In addition to contractual frameworks, there is also an institutional dimension to the puzzle of vaccine equity. A growing number of vaccine-dedicated partnerships play an increasingly important role in funding vaccine development and procurement. These structures, operating as public-private partnerships, include Gavi, which has long focused on vaccine procurement for the Global South; CEPI, which was created in the wake of the 2014–16 Ebola outbreak to help fund vaccine-related R&D; and COVAX, a COVID-19 pandemic-induced partnership that attempts to procure vaccines for countries in both the Global South and the Global North. In previous work, I have highlighted some of the shortcomings of these partnerships, joining the ongoing criticism of the strategy behind COVAX, which resulted in a largely under-funded structure — and one that was designed in a way that treats wealthier countries in more favorable ways than lower-income countries.
Yet, I remain a firm believer in the relevance and likely increasing strategic importance of these vaccine-dedicated partnerships. They are better equipped to cater to the idiosyncrasies of vaccine markets than general-purpose structures, especially if they have some degree of permanency, as is the case with Gavi and CEPI — and maybe, someday, COVAX. These types of technology-specific partnerships — and, in particular, those funding vaccine R&D — should make more deliberate use of policies designed to increase affordability and more equitable distribution of vaccines. For instance, they can tie all or part of the funding they provide to acceptance of contractual provisions mandating that awardees commit at least a set percentage of their supply to distribution based on public health needs — such as the places shouldering the highest burden of disease during a pandemic or epidemic. Obtaining these kinds of commitments ahead of a large-scale public health crisis would at least reduce the impact of vaccine supply that is bound to be allocated through bilateral agreements with governments in wealthier countries.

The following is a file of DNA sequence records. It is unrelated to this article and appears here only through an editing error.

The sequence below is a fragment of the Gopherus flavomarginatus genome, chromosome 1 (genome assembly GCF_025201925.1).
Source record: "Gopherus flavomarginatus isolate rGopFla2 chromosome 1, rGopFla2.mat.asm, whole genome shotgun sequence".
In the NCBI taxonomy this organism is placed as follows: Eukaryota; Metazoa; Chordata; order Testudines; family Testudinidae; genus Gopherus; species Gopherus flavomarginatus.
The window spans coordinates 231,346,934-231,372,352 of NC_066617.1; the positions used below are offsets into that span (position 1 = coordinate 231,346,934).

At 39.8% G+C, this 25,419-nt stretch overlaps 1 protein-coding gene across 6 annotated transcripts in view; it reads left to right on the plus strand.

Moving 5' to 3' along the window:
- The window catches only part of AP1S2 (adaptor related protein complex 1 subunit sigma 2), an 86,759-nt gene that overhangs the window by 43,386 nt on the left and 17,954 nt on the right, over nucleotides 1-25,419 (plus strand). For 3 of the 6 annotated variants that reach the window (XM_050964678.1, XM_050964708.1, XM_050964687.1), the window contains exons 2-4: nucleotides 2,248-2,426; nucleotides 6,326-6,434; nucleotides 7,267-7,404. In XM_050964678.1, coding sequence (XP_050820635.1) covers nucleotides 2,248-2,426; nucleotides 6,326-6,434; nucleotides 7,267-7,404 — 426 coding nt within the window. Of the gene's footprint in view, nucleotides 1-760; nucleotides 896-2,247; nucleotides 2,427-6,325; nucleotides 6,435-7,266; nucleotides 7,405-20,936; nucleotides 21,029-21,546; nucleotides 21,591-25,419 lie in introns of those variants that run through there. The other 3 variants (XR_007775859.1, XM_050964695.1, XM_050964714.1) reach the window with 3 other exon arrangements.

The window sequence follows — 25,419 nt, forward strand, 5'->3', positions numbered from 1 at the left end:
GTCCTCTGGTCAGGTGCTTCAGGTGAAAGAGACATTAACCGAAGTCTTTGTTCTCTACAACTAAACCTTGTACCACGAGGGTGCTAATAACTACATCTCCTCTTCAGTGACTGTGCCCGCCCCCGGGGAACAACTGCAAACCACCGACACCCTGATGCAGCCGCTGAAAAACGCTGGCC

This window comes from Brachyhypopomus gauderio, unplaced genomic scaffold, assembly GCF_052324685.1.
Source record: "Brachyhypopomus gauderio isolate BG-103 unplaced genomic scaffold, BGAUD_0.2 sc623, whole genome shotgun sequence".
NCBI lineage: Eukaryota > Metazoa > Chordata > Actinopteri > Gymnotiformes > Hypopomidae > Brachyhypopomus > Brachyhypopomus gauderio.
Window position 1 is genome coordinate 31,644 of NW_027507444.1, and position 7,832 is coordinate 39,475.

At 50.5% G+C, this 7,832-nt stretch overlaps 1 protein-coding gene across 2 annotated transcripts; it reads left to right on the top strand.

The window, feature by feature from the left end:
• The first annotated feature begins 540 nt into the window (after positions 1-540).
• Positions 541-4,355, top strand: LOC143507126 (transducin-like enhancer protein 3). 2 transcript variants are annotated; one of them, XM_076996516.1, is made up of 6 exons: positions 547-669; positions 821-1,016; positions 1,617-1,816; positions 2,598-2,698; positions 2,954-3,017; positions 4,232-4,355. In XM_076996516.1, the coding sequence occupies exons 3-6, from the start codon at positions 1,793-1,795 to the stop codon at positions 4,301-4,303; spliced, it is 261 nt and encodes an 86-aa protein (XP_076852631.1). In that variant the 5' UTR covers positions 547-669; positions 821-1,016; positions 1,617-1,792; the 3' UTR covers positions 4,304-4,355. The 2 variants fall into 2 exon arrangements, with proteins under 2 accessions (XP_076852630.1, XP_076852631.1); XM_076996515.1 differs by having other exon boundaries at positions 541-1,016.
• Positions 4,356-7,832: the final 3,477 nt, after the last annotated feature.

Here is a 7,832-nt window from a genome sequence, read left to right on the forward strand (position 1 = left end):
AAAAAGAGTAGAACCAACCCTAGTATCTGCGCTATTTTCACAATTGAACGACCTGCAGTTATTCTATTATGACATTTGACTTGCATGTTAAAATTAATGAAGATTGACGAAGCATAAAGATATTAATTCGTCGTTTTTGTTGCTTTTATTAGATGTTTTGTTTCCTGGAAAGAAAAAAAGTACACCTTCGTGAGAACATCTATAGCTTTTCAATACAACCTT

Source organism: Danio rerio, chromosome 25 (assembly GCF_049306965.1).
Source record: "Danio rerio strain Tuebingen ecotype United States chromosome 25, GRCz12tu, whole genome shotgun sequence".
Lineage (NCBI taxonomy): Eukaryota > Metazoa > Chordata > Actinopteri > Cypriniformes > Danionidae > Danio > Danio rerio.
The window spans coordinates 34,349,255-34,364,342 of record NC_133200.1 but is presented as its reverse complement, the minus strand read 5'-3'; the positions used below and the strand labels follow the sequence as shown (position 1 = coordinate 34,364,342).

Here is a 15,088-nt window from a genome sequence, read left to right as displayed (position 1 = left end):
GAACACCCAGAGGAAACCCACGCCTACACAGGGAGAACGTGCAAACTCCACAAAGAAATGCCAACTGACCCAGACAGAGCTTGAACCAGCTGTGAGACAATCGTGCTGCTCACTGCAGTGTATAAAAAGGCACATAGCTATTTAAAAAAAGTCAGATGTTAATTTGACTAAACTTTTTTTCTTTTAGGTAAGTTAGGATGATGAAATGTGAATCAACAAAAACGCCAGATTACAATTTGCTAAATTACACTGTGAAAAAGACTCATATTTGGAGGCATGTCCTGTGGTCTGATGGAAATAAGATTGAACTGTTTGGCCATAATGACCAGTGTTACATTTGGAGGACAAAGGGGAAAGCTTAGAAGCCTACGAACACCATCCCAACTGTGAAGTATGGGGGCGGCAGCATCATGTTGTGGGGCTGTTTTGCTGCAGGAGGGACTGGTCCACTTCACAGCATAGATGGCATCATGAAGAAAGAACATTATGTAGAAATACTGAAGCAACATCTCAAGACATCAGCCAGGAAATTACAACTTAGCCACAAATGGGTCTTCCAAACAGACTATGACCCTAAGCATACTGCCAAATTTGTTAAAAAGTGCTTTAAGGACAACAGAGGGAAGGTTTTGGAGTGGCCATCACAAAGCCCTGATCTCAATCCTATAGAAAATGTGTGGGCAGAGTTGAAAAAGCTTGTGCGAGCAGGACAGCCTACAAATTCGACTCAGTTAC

The proposals outlined above are meant to spur incremental change in a multi-layered political economy. They might not be particularly enticing to larger firms, for whom vaccines — and particularly those needed in response to pandemics and epidemics — are typically financially unappealing. But they might attract the attention of medium-sized firms that seek or are able to enter the vaccine R&D space and hope for a possible breakthrough, should a pandemic or epidemic occur. Importantly, their collective goal is to attach contractually enforceable obligations to the frameworks that affect the ways in which vaccines are ultimately made available to populations in need.
There are, of course, other ways to pursue goals of vaccine equity. For instance, there are ongoing discussions about the possibility of a pandemic treaty, which could establish a framework for transnational allocation of vaccines in situations of product scarcity. Given the magnitude of inequitable allocation of vaccines against emerging pathogens — a Duke study calculates that many populations in lower-income countries might have to wait until 2024 to be vaccinated against COVID-19 — I argue that it is high time that we consider the mix-and-match approaches outlined above alongside other possible solutions.
Ana Santos Rutschman is an Assistant Professor of Law at Saint Louis University School of Law.